EVANS MILLS — The news lately and understandably has been focused on one word: coronavirus. COVID-19 is a viral pandemic affecting the whole world and causing emergency medical crises as never before.
Needless to say, in light of the situation, life has become rather chaotic as well as confining for many people. Perhaps that includes you!
People are riding on a very emotional rollercoaster wondering if things will really get better. When going through a crisis, who does not look for good news to present itself in some form or fashion?
Recently, my wife shared with me a video she discovered online, which was produced by a music producer from the Nashville area. Prior to our novel coronavirus outbreak, Nashville was devastated by a tornado that seemed to come out of nowhere and with little warning. Now there’s the coronavirus outbreak to complicate matters.
What this music producer did was send out to fellow music producers, musicians and whoever else the music and lyrics to a very emotional Christian hymn titled “When Peace Like A River.” Each recipient of this hymn then recorded a verse or portion of a verse of this hymn and sent it back to the music producer who originally sent it out.
He pieced together all the segments sung by various people of this hymn and condensed it into one video. I listened to this online video and had tears forming in my eyes.
This hymn was authored by a man by the name of Horatio G. Spafford, born in New York on Oct. 20, 1828. He was a successful lawyer and businessman through the years.
But as all people have, he encountered significant tragedy in his life. He lost all of his real estate investments during the Great Chicago Fire of 1871 as he owned substantial property along the Lake Michigan shoreline. Prior to this tragedy, he had a son who died. However, the circumstances that led him to compose the hymn “When Peace Like A River” involved receiving news that a ship on which his wife and four daughters were traveling to Great Britain for rest and relaxation was struck by another vessel and sunk completely within 12 minutes.
This occurred on Nov. 22, 1873. He learned that all four daughters died with only his wife surviving.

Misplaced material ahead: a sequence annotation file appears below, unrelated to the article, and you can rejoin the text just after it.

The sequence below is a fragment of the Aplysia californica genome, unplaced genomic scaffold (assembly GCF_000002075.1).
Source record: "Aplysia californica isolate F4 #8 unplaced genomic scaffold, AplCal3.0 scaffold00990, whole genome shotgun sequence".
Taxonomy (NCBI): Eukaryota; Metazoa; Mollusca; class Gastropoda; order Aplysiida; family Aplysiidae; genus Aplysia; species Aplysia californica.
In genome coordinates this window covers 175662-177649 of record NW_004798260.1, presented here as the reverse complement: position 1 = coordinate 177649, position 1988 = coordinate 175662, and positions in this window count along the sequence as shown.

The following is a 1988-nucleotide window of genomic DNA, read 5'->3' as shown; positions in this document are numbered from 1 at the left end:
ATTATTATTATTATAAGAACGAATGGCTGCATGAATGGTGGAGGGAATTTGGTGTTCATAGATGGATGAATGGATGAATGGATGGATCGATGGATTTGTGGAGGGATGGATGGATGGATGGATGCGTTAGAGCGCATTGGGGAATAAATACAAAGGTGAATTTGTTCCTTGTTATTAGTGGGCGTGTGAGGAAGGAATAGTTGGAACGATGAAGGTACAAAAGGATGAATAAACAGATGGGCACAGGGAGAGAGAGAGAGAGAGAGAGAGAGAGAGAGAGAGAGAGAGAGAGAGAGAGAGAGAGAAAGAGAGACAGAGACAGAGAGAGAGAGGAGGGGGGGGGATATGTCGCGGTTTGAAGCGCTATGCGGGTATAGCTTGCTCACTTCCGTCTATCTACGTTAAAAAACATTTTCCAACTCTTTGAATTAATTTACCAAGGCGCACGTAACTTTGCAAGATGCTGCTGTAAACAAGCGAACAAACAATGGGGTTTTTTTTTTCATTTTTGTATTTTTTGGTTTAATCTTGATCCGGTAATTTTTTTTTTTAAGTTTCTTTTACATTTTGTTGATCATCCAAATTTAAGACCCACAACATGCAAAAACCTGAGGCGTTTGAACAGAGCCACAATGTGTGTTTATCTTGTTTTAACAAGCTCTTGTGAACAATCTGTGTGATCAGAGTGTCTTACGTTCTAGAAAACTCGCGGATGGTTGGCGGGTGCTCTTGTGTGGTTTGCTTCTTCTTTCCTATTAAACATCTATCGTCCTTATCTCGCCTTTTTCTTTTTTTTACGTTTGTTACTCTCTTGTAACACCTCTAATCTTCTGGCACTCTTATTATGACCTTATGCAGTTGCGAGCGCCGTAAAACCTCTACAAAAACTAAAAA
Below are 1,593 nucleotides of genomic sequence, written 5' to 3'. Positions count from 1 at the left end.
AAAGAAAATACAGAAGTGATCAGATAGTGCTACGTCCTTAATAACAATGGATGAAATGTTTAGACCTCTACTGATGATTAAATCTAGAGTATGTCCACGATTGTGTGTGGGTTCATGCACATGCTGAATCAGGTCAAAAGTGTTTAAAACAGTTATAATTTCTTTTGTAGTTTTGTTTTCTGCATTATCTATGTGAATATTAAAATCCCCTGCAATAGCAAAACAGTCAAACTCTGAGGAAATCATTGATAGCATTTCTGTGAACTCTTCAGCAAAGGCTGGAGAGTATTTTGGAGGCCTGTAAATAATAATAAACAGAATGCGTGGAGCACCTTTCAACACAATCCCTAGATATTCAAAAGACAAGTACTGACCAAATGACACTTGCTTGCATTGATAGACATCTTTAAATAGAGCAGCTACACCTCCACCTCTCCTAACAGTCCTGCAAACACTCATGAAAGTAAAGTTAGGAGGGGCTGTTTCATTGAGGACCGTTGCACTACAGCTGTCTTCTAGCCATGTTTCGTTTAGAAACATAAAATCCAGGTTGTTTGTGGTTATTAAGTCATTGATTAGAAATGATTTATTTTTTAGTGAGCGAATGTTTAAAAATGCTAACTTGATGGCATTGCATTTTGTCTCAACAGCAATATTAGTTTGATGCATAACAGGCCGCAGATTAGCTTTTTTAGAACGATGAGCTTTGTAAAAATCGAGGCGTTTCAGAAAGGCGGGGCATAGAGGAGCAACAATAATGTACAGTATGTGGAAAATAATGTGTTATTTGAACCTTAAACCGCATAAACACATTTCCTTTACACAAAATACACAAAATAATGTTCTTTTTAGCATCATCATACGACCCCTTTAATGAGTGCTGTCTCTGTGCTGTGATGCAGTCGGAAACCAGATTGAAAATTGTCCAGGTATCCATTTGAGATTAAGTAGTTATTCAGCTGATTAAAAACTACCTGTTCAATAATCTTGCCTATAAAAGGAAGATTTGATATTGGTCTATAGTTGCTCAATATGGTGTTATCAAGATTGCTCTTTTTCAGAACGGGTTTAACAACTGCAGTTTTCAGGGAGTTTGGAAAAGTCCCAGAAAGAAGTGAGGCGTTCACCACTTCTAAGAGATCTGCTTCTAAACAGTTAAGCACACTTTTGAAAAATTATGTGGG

Spafford is said to have written the text and verses to this hymn while on his way to join his wife in Wales. What I haven’t mentioned is Horatio Spafford was a deeply convicted Christian. He saw God’s hand even in the midst of horrendous tragedy and heartbreak.
The tune to this hymn, composed by another man, Phillip Bliss, was named originally “Ville du Havre,” the name of the ship that sank! The translation of the ship’s name means, “It Is Well.” Horatio Spafford’s testimony of faith is evident in the verses of this hymn.
We all will face trials and heartaches in life. Therefore, what will our anchor be to steady us through these times? Reflect on these verses at this time. It is my hope and prayer you receive inspiration as I have:
“When peace, like a river, attendeth my way, when sorrows like sea billows roll; whatever my lot, thou hast taught me to say, it is well, it is well with my soul.
“Though Satan should buffet, though trials should come, let this blest assurance control, that Christ has regarded my helpless estate, and hath shed his own blood for my soul.
“My sin, oh the bliss of this glorious thought! My sin, not in part but the whole, is nailed to the cross, and I bear it no more, praise the Lord, praise the Lord, O my soul.
“And Lord, haste the day when my faith shall be sight, the clouds be rolled back as a scroll, the trump shall resound, and the Lord shall descend, even so, it is well with my soul.”
Final thought: “Don’t worry about anything; instead, pray about everything. Tell God what you need, and thank him for all he has done. If you do this, you will experience God’s peace, which is far more wonderful than the human mind can understand. His peace will guard your hearts and minds as you live in Christ Jesus.” (Philippians 4: 6-7 NLT)
The Rev. Steve Nagler of Evans Mills is a chaplain at Cape Vincent Correctional Facility. An ordained minister with the Lutheran Church-Missouri Synod, he previously served as a chaplain in U.S. Army from 1985 to 2005.